We returned to the US and I began my professional career. I worked for twenty-three years in the pharmaceutical industry as a research biologist, the last sixteen years in metabolic disease drug discovery with a large pharmaceutical company. In 2013 there was a restructuring, the company ended R&D efforts in diabetes and eliminated several positions, including mine.  I took the severance package and found myself once again thinking, “what next”? I spent some time contemplating whether I wanted to continue on the career track I was in. It had its compensations. But at the same time I was thinking: do I want my future in the hands of others who can terminate me again at any time to satisfy the latest corporate diktat? My heart said no. I wanted to do something entirely different, something that would be enjoyable, keeping me happily awake at night and dreaming during the day. I decided to pursue my hobbies: traveling, reading and writing. I now have a lot of free time (an awesome luxury) to indulge in these.

I wrote some articles on wild life that I had seen and photographed on safaris in India and Nepal and sent them to journals and blogs. They were accepted. Then I wrote some opinion-pieces on the Nepal Earthquake and European Refugee crisis which were accepted in local newspapers. I now have my own blog: This is the jackpot; I don’t even need a publisher. I just punch the ‘publish’ tab. In addition, I am translating several Bengali short stories into English to bring the wealth of Bengali literature to our global readers. These activities keep my happily engaged.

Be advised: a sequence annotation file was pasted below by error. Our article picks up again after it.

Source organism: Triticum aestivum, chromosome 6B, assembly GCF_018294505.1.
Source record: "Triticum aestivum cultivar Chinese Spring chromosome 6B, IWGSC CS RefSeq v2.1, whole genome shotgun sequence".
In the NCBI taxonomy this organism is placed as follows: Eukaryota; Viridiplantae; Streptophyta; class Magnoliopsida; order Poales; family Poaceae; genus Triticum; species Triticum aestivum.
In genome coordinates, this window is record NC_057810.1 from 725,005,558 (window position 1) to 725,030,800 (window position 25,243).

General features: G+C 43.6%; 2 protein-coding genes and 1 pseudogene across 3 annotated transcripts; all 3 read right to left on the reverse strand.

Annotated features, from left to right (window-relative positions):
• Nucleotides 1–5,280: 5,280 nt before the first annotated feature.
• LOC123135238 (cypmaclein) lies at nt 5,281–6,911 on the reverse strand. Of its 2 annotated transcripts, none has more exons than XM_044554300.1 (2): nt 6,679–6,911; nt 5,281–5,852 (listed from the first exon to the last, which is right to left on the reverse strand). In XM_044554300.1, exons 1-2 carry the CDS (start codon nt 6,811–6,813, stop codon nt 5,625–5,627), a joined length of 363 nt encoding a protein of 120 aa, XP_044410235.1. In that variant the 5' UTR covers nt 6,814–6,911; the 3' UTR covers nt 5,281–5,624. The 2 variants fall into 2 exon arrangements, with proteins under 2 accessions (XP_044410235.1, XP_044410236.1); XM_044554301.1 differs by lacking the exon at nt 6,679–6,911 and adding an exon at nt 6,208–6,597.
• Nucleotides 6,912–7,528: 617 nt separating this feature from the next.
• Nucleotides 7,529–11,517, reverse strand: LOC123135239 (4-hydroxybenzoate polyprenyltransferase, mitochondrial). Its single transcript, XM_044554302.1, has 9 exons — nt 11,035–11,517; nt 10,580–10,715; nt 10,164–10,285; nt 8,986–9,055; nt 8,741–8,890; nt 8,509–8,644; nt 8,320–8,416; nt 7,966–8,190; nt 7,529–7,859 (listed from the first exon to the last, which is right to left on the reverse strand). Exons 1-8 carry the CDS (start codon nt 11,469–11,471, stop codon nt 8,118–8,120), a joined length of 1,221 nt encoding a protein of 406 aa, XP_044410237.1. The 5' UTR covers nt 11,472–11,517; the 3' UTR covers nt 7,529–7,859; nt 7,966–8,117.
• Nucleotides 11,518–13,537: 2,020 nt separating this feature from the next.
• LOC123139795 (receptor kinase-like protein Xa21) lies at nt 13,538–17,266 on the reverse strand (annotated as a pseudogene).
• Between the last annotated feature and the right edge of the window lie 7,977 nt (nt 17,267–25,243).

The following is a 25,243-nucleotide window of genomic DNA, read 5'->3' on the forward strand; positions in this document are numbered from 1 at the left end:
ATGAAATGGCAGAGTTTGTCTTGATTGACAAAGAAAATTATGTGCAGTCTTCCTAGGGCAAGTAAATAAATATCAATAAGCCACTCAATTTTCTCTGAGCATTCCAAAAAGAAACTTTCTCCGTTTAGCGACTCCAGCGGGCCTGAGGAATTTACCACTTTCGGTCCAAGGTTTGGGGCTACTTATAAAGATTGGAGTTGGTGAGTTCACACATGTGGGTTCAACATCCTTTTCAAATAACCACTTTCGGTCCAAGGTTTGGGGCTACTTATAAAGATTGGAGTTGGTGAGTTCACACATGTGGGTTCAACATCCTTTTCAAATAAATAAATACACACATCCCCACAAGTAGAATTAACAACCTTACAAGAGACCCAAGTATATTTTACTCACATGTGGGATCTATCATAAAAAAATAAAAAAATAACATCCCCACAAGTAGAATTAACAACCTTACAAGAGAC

I have been retired for two years. In a word, it is ‘awesome’. I do not need an alarm clock to wake up, I let the sun and my own circadian clock wake me. I am not a slave to the daily commute over icy, slippery roads. Life is good again. My wife is very supportive. I have not put on too much weight; a little is expected.

Over the years, my career has taken sudden, unexpected twists and turns. I accepted challenges as they came.  I have given seminars to college students on career choices. I have told them to pursue their passions but be prepared for the unexpected, using my own story as an example. I believe a job is a means to an end, to enable one to appreciate and enjoy life wisely. I have followed this principle and have had a lot of fun.

I have lived in India, France and in the USA. My sojourn in Europe has added a dimension to my world view not usually obtained on a brief, casual trip and hopefully will help make me a better ‘World Citizen’. After trying my hand as a physics teacher and a molecular biologist, I am happily trying my wings as a fledgling writer.

(Posted June 1, 2016)

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Comments received from Pabitra S. on June 3, 2016: "All three pieces were extremely good reading in a very positive sense. I thank the writers, as I thank you (the editors) for these posts."

Three Careers Across Three Continents

Ranjan Mukherjee